No Words to Speak and Nothing to Say... I'm a T1 Diabetic.

I'm a newly dx'd T1 who as a professional communicator can find no words to express how I feel. It's been a little over a month since being told my BG was over 600 with a subsequent A1C of 15+. I can't come to be angry because there's no one to be angry at and I can't come to cry because there's nothing to really be sad about. That said I'm just stuck at a point of confusion wanting aswers where apparently none exist.

As a former elite distance runner who's now 38, I've seen ups and downs and am no stranger to adversity. The crazy part is I haven't found the nerve to tell my family and if I hadn't been admitted to the hospital after finding out, I'm not even sure what I would've told my Fiancee. I know I have no reason to be or feel ashamed, but as someone who's always been seen as the cool, calm, and collected one I'm just haven't found the words to say, "I'm a T1 Diabetic".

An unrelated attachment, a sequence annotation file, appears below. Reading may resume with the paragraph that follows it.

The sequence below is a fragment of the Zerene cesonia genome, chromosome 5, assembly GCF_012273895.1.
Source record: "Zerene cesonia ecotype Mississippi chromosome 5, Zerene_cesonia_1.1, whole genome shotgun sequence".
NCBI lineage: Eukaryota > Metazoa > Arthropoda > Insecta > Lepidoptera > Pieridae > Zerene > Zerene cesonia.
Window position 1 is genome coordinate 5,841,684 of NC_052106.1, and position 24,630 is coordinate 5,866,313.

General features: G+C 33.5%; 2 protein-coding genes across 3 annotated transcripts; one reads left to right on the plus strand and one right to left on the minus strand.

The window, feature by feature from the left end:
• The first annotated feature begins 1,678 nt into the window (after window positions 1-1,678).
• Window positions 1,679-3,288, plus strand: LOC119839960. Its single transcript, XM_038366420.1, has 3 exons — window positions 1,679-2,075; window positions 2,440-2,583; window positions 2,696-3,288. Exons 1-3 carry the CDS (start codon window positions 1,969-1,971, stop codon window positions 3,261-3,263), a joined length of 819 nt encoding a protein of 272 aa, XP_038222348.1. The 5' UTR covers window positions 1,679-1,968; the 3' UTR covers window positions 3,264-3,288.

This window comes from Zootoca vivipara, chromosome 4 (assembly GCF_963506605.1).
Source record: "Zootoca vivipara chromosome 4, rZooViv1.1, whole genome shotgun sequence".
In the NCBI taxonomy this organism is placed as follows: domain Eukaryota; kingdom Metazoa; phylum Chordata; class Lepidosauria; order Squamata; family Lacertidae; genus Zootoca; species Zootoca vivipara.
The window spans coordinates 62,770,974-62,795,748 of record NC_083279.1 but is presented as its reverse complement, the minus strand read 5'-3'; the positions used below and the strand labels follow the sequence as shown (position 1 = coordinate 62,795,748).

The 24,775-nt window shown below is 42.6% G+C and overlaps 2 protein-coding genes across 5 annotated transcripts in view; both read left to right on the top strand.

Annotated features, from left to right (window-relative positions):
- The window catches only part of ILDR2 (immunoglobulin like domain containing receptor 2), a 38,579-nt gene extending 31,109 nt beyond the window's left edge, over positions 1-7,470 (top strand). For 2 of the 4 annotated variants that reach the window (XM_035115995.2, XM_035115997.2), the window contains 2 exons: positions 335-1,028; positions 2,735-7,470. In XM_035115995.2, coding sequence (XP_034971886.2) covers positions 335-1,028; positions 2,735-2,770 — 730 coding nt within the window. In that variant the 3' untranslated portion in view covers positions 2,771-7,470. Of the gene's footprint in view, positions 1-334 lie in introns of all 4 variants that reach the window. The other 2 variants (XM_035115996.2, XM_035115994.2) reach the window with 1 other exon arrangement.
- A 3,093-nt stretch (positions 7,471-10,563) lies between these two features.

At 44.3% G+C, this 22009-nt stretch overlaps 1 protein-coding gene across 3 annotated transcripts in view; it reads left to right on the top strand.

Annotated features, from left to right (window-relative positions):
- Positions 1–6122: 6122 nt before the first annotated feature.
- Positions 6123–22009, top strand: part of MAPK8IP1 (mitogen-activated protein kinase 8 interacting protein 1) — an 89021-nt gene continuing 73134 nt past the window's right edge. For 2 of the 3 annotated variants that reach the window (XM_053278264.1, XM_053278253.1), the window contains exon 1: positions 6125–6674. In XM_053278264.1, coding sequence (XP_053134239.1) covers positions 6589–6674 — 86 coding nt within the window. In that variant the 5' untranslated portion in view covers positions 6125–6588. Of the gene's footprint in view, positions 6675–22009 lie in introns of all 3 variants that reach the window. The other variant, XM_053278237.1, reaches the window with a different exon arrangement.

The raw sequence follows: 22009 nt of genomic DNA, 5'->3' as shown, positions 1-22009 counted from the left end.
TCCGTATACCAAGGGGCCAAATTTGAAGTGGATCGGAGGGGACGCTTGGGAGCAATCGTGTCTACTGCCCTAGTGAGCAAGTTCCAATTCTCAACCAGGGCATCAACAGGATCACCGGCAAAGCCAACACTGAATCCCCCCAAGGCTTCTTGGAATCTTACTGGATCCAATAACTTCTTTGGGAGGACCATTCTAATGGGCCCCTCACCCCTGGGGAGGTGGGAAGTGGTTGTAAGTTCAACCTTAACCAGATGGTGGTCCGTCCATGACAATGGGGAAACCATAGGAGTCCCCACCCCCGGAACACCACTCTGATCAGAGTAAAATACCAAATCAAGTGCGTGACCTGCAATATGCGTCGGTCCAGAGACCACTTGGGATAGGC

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I was 22 years old in 1996 and at Great Lakes Recruit training when I found out I had type 1 diabetes. I thought it was the end for me. I had always wanted to be in the Navy and now that was over. I had to come home to all my family and friends in shame after they had such a fine send off party for me. I made it through that and found that eating low carb (before anyone heard of dr. adkins) and did it my way. Since finding that out I have stuck with it for 15 years and no complications at all doing great. Last A1C was high for me at 6.5. I have never been to the hospital and only had one low that my wife (got married twice in that time span and have a son) had to help me with. Seems with the low carb diet I don't have nearly as many lows as I did when eating lots of carbs. I hike and go on long backpacking trips by myself just always carry plenty of snacks and glucose tabs. I have never let it stop me just don't think about it much more than a small obstacle when many others with cancer and the like face extremely large obstacles. You my friend are really fortunate and blessed when you look at things that way. Shouldn't stop you or your marathons just go do it and learn from them and adjust. You will feel even better about your accomplishments knowing you overcame more than the other guys yet beat them all!